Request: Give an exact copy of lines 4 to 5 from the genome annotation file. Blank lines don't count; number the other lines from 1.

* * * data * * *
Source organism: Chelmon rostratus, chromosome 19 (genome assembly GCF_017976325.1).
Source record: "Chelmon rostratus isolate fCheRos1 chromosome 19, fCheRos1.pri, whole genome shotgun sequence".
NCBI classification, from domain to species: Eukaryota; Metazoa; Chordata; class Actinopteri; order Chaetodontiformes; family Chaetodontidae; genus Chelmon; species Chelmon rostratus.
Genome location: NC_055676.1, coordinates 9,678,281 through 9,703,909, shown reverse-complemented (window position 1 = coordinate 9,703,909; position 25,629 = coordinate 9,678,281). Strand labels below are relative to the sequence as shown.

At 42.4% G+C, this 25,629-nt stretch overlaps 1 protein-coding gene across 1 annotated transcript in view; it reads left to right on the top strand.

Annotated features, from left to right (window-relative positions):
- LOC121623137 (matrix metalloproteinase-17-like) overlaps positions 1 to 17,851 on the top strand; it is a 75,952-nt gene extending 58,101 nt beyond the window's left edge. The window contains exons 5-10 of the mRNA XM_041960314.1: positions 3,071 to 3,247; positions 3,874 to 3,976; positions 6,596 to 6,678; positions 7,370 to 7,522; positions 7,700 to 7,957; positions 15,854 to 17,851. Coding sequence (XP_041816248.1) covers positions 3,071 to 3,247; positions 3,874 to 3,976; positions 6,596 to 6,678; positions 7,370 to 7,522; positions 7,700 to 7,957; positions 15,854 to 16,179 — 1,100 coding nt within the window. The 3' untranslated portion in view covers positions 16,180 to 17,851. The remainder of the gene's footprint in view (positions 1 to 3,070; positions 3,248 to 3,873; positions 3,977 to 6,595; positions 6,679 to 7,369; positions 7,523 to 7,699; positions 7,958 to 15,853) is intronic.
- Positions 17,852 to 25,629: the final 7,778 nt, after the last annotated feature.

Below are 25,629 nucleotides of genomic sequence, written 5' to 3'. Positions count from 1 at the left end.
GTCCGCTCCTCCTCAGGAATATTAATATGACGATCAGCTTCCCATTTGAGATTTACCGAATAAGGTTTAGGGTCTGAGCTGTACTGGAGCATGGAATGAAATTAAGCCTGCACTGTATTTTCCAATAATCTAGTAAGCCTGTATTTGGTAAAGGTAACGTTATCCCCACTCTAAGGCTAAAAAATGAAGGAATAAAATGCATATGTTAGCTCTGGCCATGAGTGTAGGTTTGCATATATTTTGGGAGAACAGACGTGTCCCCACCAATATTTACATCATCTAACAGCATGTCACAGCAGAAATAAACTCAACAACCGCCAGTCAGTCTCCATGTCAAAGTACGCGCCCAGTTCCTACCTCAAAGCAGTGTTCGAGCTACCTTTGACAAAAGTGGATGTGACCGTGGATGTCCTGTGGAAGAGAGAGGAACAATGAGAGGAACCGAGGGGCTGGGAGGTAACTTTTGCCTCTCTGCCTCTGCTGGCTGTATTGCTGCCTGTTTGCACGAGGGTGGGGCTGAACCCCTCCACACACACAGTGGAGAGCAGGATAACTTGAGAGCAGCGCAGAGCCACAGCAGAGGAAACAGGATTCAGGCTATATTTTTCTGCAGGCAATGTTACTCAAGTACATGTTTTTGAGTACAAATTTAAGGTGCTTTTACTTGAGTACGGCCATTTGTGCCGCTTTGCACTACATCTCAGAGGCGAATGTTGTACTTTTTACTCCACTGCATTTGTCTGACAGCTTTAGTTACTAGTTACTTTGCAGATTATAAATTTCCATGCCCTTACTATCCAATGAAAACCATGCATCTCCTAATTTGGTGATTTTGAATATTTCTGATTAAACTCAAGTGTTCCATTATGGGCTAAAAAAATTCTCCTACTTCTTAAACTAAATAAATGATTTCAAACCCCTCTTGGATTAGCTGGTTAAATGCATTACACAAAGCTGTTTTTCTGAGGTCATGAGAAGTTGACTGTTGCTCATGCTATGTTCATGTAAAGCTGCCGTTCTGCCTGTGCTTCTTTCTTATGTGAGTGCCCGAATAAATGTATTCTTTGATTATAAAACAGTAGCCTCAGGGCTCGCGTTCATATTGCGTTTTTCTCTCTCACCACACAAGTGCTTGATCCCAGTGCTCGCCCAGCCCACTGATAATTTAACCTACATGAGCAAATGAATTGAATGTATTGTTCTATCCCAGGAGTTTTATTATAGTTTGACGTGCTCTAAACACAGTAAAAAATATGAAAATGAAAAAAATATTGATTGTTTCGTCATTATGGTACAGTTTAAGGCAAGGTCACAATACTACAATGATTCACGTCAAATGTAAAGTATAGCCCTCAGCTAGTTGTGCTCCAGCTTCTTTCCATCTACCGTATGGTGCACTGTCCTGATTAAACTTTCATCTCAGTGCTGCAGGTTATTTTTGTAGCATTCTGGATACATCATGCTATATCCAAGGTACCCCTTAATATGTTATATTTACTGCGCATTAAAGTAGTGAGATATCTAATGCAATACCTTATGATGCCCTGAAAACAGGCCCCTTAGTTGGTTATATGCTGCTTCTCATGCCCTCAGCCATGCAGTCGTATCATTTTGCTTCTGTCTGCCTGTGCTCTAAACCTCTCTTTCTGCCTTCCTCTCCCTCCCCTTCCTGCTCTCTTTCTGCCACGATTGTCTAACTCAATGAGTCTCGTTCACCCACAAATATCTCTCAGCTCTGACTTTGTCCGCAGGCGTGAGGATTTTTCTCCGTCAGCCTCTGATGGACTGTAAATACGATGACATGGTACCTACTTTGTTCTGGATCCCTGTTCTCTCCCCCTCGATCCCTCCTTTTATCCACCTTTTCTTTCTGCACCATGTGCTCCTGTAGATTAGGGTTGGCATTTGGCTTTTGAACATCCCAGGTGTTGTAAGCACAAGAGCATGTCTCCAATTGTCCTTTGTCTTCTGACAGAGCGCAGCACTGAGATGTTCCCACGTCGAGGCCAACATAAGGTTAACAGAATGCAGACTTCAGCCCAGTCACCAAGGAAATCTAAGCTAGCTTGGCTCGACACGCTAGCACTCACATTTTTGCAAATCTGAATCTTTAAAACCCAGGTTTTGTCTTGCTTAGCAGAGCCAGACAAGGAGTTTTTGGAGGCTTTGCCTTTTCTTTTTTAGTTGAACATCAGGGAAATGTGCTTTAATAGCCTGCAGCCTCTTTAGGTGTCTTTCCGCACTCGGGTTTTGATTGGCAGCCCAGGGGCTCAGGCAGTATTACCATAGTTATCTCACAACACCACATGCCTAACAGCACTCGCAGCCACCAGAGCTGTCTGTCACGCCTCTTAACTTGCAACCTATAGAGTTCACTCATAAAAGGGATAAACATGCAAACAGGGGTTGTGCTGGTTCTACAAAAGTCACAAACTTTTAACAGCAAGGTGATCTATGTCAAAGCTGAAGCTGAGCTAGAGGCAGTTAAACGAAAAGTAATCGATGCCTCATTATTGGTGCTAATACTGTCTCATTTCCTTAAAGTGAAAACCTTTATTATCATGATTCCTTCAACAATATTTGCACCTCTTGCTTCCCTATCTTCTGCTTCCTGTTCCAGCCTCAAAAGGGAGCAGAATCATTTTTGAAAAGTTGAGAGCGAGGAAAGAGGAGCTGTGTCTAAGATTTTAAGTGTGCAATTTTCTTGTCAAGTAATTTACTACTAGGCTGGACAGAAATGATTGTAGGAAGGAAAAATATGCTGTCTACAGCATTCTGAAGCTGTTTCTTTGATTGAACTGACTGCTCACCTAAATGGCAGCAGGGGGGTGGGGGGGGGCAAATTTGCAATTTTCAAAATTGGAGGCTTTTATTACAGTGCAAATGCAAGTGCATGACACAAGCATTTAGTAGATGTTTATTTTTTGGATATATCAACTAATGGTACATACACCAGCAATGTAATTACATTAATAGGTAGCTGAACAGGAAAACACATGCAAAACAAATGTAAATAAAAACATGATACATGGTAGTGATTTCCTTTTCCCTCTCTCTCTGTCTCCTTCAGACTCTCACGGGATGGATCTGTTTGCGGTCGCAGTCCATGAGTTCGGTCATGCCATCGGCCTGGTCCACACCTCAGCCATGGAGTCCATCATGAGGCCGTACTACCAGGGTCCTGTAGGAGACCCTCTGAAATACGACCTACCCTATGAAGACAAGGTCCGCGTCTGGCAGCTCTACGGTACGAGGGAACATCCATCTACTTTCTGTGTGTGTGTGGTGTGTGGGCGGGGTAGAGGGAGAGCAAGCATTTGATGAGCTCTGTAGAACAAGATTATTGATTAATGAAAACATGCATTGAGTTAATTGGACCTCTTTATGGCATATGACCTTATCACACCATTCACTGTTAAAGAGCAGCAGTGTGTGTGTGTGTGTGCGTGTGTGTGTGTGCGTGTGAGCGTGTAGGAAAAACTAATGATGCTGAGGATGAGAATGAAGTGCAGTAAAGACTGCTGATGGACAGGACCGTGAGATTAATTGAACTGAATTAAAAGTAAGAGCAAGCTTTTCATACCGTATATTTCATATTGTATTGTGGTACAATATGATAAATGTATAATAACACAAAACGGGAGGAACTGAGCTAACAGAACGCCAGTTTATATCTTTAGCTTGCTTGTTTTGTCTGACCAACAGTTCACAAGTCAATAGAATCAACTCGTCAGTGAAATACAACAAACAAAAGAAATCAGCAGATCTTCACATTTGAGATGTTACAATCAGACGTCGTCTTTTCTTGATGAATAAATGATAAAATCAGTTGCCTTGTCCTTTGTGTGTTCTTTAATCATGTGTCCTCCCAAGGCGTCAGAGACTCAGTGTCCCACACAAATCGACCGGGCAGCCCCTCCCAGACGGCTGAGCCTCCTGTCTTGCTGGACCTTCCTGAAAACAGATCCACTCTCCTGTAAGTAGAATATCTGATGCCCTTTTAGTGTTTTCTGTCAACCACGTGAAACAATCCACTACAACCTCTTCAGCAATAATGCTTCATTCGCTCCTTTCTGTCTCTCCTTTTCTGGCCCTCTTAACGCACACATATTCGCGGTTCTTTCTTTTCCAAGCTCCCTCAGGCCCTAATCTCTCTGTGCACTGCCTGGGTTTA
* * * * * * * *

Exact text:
Genome location: NC_055676.1, coordinates 9,678,281 through 9,703,909, shown reverse-complemented (window position 1 = coordinate 9,703,909; position 25,629 = coordinate 9,678,281). Strand labels below are relative to the sequence as shown.

At 42.4% G+C, this 25,629-nt stretch overlaps 1 protein-coding gene across 1 annotated transcript in view; it reads left to right on the top strand.